CIOs optimistic about e-gov
- By Dibya Sarkar
- Apr 12, 2002
How will shrinking state budget revenues affect e-government?
That depends on which state chief information officer you talk to. A
survey of more than two dozen state officials at the National Association
of State Chief Information Officers midyear meeting April 9 showed interesting
When asked whether they expected to see spending increase, decrease
or remain the same for government-to-citizen e-government solutions in their
state next year, 40 percent of the respondents said increase, 24 percent
said decrease and 36 percent said it would remain the same.
When asked the same question regarding government-to-employee e-government
solutions, 46 percent said spending would increase, 12 percent said decrease,
and 42 percent said it would stay the same.
Finally, for government-to-business solutions, 38 percent said spending
would increase, 8 percent said decrease, while 54 percent said it would
South Dakota CIO Otto Doll said he was surprised by the responses and
that they were a "little optimistic." He said some CIOs will see a change
in administrations, meaning that some will be entering a bad budget situation
because he's heard candidates talk about not raising taxes and "squeezing
efficiencies" out of government.
Eugene Huang, deputy secretary of technology in Virginia, said he is
optimistic because Gov. Mark Warner is "at heart a technologist" and believes
technology can be used to bring cost efficiencies.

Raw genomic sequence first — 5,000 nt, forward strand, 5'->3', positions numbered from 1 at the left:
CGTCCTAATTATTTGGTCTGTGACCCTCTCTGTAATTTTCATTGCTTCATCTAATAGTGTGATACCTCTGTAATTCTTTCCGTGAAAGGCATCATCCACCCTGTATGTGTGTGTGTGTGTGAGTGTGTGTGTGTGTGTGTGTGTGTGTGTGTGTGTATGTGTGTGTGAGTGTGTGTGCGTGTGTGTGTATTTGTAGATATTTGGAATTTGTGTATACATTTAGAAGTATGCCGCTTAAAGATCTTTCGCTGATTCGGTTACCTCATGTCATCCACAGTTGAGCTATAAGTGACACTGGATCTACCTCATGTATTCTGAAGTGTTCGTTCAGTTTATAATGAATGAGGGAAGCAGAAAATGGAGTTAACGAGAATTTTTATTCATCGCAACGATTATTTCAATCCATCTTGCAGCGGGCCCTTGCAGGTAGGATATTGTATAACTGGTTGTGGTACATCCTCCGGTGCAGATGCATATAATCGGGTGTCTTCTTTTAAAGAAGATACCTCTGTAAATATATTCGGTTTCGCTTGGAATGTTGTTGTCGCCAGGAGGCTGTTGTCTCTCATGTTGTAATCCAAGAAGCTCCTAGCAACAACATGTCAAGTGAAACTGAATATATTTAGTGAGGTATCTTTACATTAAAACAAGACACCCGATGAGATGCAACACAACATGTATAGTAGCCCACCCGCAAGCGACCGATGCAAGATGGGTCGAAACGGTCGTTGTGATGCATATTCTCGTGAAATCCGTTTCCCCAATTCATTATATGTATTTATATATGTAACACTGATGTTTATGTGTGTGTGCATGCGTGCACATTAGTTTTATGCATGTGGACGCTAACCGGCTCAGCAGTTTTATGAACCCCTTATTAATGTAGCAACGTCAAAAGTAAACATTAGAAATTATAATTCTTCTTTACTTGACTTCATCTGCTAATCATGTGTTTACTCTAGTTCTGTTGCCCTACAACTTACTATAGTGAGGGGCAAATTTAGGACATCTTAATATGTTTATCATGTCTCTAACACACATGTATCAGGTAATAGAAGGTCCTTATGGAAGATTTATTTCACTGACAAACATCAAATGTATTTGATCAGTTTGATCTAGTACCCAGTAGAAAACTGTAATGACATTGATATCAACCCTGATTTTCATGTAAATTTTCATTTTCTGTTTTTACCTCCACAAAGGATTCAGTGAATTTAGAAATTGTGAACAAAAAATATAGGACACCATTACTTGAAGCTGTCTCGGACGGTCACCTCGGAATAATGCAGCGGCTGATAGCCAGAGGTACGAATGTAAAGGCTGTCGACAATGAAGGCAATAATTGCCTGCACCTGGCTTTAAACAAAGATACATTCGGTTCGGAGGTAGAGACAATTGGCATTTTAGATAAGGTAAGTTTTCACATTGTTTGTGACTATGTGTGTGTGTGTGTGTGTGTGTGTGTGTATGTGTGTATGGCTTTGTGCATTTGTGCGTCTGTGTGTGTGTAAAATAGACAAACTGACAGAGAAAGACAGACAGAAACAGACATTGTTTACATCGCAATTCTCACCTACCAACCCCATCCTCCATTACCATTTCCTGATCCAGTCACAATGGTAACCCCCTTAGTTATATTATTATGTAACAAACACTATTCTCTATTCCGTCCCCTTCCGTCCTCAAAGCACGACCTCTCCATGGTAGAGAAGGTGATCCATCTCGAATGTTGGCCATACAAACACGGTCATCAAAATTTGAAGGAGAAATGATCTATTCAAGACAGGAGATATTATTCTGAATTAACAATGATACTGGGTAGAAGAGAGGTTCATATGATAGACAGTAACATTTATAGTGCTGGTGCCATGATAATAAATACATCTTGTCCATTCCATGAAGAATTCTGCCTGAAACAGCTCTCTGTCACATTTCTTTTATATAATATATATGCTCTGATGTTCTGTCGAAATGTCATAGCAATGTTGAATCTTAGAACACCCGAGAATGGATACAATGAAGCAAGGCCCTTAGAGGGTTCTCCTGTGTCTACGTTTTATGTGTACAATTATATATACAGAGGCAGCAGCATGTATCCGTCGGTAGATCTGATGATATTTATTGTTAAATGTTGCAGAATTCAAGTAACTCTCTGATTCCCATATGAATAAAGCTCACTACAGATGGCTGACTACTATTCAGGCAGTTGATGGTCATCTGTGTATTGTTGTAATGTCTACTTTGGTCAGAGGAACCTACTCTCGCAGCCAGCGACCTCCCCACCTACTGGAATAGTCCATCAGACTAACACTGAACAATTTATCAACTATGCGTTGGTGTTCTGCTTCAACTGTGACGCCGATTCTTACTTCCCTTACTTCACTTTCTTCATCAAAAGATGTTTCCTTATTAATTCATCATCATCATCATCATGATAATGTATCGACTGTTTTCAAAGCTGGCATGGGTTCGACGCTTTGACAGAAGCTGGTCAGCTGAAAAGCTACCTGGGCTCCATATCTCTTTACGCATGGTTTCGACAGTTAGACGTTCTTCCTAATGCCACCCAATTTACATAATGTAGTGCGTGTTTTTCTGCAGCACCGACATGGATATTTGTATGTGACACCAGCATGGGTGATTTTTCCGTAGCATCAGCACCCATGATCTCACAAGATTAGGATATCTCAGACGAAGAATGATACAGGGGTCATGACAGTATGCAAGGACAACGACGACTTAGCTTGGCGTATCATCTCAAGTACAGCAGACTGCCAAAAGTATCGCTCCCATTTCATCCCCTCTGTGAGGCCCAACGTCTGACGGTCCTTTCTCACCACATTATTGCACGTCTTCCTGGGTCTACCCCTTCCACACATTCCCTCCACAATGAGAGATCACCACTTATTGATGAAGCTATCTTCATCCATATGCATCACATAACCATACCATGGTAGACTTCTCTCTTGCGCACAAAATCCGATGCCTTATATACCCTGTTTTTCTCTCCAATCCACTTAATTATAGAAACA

CIO Charles Gerhards of Pennsylvania said there's a "basic political
reality" associated with e-government. It reaches out to the citizen and
provides them with a direct benefit they can quantify and appreciate, such
as getting driver's and hunting licenses via the Web, he said.
Because of such constituent involvement, e-government is less a "political
target" than other information technology projects in the state legislature,
Georgia CIO Larry Singer said e-government is about improving business
processes, whether it's tax collection or case management, while Aldona
Valicenti, CIO for Kentucky, said it's really about offering another channel
of service. And if it's done right, then the infrastructure change will
follow, she said.
Nevada's CIO, Terry Savage, said people won't see multimillion-dollar
IT projects anymore, but "nibbling little pieces," meaning technology applications
and programs will be implemented incrementally. He said he expects to see
an increase in government-to-citizen applications in his state, such as
revamping Web sites.
In Colorado, CIO Bob Feingold said he wants increased investment in
government-to-employee applications. He said they would measure such effects
carefully such as improved productivity and delivery of services.